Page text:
In their statement, the brand noted key criteria that influenced their decision to pull the books:
“Dr. Seuss Enterprises celebrates reading and also our mission of supporting all children and families with messages of hope, inspiration, inclusion, and friendship.”
Inclusion is a part of their core values. And when evaluating the content of the books, they were able to lean into that value as a means to evaluate whether the content measured up to their standard.
Of course, values can change and evolve over time. They do for people, and they can for brands, and teams.
If it isn’t there already, consider adding diversity, inclusion, and or belonging into your brand values in some way. It will give it sufficient prominence to its importance throughout your organization.
As a result, it will signal that inclusive is “how we do things,” rather than a tag- on, project, or initiative that seems more like a one-off or afterthought in your marketing and leadership efforts.
Why smart brands go to extreme lengths to protect their values
In 2018, Netflix let go of its communications chief for “his descriptive use of
the N-word on at least two occasions at work,” according to an internal memo sent by CEO Reed Hastings. The former employee had been with the company for
more than six years.
Also around that time, ABC canceled their hit reboot of the show, Roseanne, after Roseanne Barr made a ‘racist joke’ on Twitter about former presidential advisor Valerie Jarrett. And also a few years ago, investors asked Uber’s co-founder and CEO Travis Kalanick to step down after a series of scandals and reports of toxic company culture.
Your company culture has a major impact on the health of your company.
Business is about belonging. And when your company culture is toxic, unhealthy, or just willy nilly, it will be difficult for your team to do their best work individually, operate as a high-performing team, or consistently deliver remarkable experiences to your customers.
The forceful actions Netflix, Disney (ABC’s parent company), and eventually Uber took to sever relationships with key people within their companies demonstrate not only that company culture is important enough to be prioritized and protected, but that it also heavily influenced by people in top positions.
Sam Murray is the managing director at OneDigital, an employee benefits company. She has spent years counseling, coaching, and training executives, particularly after they have behaved badly. She told me what she’s observed about how leadership behavior impacts company culture:
“If you don’t deal with the core beliefs of the people at the top it’s just going to trickle down…[these companies] had policies, they trained people, but the people at the top are the ones that are the most guilty of that behavior and people see that.
Employees recognize inauthentic behavior, and so then pretty soon nobody’s behaving correctly, even though the policy is written. Everyone signs their documents that they are trained, but once you allow it at the highest level it eventually becomes a virus in the company.”Sam Murray, managing director at OneDigital
To build and nurture a company culture that is healthy and serves as a source of competitive advantage for you, make sure you and other leaders within your organization lead by example. Here are three high level steps to do it.
1. Declare your mission, vision, and values
The memo Reed Hastings sent at Netflix explained that he fired the communications chief because his behavior “showed unacceptably low racial awareness and sensitivity and is not in line with our values as a company.”
To get your team to embody the values of your company, be deliberate about declaring those values and making sure everyone on your team knows what they are and what they look like in practice.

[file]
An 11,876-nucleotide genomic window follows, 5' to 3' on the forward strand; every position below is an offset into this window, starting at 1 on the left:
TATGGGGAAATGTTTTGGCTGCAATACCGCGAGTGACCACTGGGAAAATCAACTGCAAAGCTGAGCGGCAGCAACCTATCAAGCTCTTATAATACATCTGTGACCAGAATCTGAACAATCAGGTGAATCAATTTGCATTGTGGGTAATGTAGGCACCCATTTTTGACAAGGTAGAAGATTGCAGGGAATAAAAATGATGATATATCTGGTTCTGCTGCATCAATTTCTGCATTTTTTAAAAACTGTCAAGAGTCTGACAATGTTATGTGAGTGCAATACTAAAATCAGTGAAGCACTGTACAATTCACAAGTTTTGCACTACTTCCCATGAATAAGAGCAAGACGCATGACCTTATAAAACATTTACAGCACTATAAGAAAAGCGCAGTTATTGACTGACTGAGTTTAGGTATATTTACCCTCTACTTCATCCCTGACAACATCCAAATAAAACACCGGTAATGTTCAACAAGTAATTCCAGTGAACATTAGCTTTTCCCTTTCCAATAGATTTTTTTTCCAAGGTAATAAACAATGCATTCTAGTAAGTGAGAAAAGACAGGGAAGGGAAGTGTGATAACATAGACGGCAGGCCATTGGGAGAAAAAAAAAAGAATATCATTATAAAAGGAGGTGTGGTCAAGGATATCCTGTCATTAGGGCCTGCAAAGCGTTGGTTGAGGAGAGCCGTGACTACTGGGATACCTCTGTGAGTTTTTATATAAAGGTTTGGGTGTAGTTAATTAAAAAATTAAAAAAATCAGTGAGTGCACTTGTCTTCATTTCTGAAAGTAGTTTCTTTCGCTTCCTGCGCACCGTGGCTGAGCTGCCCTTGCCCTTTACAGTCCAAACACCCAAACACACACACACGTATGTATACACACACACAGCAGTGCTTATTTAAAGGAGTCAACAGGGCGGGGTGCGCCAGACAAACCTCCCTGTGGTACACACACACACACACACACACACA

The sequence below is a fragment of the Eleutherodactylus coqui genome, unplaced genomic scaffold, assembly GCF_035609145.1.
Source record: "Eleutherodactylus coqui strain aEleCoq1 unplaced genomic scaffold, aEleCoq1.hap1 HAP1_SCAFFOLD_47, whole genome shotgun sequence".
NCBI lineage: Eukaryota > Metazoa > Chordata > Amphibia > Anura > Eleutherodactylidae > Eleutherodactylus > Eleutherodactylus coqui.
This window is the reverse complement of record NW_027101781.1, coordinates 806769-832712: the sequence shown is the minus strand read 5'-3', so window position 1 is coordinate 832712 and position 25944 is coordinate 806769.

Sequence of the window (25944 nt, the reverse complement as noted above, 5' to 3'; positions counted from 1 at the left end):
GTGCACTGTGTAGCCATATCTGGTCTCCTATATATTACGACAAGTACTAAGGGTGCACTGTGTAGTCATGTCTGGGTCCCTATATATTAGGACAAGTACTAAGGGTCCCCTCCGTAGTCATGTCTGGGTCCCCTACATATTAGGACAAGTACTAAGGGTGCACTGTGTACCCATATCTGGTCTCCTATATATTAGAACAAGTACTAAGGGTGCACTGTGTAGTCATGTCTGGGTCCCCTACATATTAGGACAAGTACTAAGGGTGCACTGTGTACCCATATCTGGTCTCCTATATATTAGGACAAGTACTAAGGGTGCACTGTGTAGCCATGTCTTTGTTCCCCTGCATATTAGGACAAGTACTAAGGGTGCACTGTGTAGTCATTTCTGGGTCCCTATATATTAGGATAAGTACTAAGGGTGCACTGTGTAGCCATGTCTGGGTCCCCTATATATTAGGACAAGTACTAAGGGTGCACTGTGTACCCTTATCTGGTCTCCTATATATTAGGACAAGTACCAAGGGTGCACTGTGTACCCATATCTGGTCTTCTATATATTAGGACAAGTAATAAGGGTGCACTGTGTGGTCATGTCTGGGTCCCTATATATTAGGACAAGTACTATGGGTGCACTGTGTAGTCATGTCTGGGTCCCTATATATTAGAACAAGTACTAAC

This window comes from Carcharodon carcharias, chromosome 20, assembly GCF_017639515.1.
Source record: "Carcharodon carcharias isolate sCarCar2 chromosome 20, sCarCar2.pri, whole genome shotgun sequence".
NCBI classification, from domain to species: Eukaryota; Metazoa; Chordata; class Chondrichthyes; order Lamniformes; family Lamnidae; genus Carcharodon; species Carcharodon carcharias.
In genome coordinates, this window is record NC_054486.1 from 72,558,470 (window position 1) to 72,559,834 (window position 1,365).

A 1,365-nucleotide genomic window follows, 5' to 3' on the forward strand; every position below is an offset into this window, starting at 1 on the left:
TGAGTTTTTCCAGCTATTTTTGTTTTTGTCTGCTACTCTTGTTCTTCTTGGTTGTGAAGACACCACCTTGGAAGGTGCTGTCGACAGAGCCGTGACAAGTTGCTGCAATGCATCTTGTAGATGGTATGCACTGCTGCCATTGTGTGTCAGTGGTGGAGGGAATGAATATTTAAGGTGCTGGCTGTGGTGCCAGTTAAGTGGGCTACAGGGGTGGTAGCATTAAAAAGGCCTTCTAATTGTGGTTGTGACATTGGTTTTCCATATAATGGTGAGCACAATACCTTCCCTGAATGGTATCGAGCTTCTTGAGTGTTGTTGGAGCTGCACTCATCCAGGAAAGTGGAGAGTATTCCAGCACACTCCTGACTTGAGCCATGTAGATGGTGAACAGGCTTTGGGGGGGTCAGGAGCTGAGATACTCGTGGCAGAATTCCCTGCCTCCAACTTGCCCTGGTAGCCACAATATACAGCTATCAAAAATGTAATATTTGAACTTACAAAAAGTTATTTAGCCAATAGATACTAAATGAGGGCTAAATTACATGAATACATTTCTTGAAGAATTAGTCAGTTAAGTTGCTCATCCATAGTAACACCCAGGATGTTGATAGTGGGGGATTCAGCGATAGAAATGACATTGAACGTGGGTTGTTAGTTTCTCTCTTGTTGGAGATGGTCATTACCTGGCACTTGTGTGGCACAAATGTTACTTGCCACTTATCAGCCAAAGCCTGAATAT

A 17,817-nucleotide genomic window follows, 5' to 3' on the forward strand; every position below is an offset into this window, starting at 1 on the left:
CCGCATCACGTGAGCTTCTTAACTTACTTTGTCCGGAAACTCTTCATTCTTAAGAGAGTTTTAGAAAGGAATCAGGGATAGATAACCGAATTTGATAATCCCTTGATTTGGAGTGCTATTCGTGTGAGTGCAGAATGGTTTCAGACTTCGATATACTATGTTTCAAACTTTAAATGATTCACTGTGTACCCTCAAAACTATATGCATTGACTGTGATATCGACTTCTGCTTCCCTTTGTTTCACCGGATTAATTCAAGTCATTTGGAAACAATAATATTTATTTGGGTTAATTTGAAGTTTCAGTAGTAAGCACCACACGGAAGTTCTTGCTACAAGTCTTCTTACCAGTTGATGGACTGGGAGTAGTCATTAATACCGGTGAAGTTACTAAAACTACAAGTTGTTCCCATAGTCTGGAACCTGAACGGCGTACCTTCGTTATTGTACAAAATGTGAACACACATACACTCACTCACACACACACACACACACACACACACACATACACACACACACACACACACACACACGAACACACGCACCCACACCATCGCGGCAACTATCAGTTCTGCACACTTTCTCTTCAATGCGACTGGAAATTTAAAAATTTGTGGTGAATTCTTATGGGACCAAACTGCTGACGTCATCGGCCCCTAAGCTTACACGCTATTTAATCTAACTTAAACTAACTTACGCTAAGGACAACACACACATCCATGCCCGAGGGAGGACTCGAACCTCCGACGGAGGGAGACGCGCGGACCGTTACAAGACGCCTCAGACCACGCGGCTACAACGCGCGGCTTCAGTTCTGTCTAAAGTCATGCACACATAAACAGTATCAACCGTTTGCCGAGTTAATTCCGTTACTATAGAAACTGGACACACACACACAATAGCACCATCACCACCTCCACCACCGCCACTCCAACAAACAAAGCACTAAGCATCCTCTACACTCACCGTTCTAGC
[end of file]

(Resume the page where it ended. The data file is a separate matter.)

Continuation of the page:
Document your values. Communicate them to everyone on the team often. And then consistently celebrate team members who embody those values, so all are aware of what good looks like.
2. Seize teachable moments
We’re all human. As such, there will be plenty of times when we
make mistakes. But with the right mindset, mistakes are really just opportunities for us to learn. And as a leader, those learnings should translate into teachable moments that help everyone in your company grow.
Let’s go back to the Hastings memo, wherein the Netflix chief admits he missed a teachable moment after the communication chief’s first use of the N-word:
“As I reflect on this, at this first incident, I should have done more to use it as a learning moment for everyone at Netflix about how painful and ugly that word is, and that it should not be used. I realize that my privilege has made me intellectualize or otherwise minimize race issues like this. I need to set a better example by learning and listening more so I can be the leader we need.”
3. Don’t tolerate behavior that violates your values
Once your team is clear on your values, and you’ve corrected behavior that isn’t aligned with those values, you’ve got to take action to preserve them. As in the case of the companies previously mentioned, that may mean separating
people from the company.
Early in my corporate career, a senior leader apologized to me after a company leader in another division had made racially insensitive comments. Nothing happened to the offender. And because no action was taken, I didn’t feel like I belonged at the company.
I was in a much junior position than the person who’d made the inappropriate comments, and remember feeling like the company wasn’t really serious about stamping out bad behavior if it came from someone with an “important enough role.” Eventually, I left the company.
Work to create a safe space within your company, so everyone on the team feels valued and like they belong. That may mean having difficult conversations or making tough decisions. But protecting and nurturing a thriving culture is worth it.
A while back I was on a call with a client, who mentioned that “relentless self-improvement” was one of their core values. That’s why we were chatting. Her team was eager to learn more about inclusive marketing so they could do it better in their everyday.
Their value of self-improvement drove their behavior to continuously seek ways to be better.
By incorporating inclusion into your values, you’ll instill behaviors that enable you to continuously seek ways to be inclusive.
The best time to make inclusion a part of your values and culture was when you first started your business or leading your team. The next best time is today. Go for it.